[Python-Dev] Retrieve an arbitrary element from a set without removing it

Steven D'Aprano steve at pearwood.info
Sat Oct 24 17:18:28 CEST 2009

On Sat, 24 Oct 2009 08:12:26 pm Martin (gzlist) wrote:

> On 24/10/2009, Nick Coghlan <ncoghlan at gmail.com> wrote:
> > Ben Finney wrote:
> >> Which then raises the question “what part of the set does it
> >> get?”, which the function signature does nothing to answer. I'm
> >> proposing that a no-parameters ‘set.get’ is needlessly confusing
> >> to think about.
> >
> > The fact that set.get() is just set.pop() without removing the
> > result from the set seems perfectly straightforward.
> There's a different proposed meaning for `set.get` that's been
> discussed on python-dev before:
> <http://mail.python.org/pipermail/python-dev/2009-April/088128.html>

That thread has an example of a use-case for extracting an item from a 
set, given the item itself: interning.

The current Python idiom for interning is to use a dict:

# store the canonical version
_cache[item] = item

# retrieve the interned version
item = _cache[item]

It has been argued that such interning is better done by sets rather 
than dicts, since this will save a pointer per item (plus any 
additional overhead dicts may have over that of sets). If this argument 
is accepted, then we want a fast, efficient operation to perform this:

def get(self, item):
    """Return an element of the set equal to item.
    Useful for retrieving the canonical version of an element 
    and for interning.
    for x in self:
        if x == item:
            return x
    raise ValueError('item not in set')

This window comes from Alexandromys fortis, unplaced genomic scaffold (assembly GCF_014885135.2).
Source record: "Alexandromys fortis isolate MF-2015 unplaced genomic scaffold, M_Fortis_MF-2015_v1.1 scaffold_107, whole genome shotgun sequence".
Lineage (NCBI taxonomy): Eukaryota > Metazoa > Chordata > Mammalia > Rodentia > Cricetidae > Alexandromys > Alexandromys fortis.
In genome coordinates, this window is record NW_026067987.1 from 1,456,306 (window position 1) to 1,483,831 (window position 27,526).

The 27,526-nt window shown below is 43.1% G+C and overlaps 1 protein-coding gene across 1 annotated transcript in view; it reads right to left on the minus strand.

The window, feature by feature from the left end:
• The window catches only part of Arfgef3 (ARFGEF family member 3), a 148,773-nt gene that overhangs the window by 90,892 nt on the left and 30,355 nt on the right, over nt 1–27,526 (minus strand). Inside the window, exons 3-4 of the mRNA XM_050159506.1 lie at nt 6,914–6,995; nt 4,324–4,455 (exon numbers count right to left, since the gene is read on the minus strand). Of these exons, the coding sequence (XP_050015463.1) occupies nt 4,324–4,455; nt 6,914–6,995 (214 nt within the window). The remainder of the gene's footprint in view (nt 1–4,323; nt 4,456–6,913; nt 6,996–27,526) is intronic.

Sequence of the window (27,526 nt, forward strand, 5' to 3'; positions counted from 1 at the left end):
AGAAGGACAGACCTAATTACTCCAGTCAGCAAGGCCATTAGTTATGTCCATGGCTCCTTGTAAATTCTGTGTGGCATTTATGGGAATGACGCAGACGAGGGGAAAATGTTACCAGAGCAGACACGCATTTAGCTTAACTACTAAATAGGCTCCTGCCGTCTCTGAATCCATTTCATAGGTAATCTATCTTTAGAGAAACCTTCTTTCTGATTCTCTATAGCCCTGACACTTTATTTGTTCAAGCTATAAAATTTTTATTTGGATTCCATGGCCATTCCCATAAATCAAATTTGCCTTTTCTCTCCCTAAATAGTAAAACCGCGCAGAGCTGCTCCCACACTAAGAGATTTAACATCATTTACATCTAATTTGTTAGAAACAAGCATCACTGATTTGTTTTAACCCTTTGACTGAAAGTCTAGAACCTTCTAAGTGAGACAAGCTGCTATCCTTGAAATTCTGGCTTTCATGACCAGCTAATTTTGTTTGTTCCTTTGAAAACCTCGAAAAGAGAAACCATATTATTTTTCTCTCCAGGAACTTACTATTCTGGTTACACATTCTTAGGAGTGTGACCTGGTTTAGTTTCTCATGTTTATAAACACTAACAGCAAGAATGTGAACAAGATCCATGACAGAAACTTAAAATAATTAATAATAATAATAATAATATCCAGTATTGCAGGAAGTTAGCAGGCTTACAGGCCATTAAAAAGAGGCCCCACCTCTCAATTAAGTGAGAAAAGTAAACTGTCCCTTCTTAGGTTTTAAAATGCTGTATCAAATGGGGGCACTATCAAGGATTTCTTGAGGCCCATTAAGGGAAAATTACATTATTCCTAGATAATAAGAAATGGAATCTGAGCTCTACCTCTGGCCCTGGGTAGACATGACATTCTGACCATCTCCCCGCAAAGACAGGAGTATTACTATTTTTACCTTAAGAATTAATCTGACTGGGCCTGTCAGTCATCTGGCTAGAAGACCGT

The above is O(N); ideally it should be O(1).

Normally we don't care about identity, only equality, so if x and item 
above are equal we are indifferent about which one we use. But 
interning is a real example of a use-case where we do care about 
identity. Arguably it is inefficient and wasteful to use a dict for 
interning when sets could be just as fast while using less memory.

The other proposed semantics for set.get() are to retrieve an arbitrary 
element. It must be arbitrary, because elements in a set are unordered 
and unkeyed. This gives us the semantics of pop() without removing the 

def get(self):
    """Return an arbitrary element of the set without removing it."""
    for x in self:
        return x
    raise ValueError("empty set")

This is a frequent request, but I still don't know what the use-case is.

If you'll excuse me stating the obvious, both of these can easily be 
written as helper-functions. The main arguments for making them methods 

(1) The first one is needlessly O(N) when it could be O(1).

(2) The second one is apparently a common need (although I personally 
have never needed it), forcing people to re-invent the wheel, sometimes 
incorrectly or inefficiently, e.g.:

def get(aset):
    for element in aset:
    return element

Steven D'Aprano

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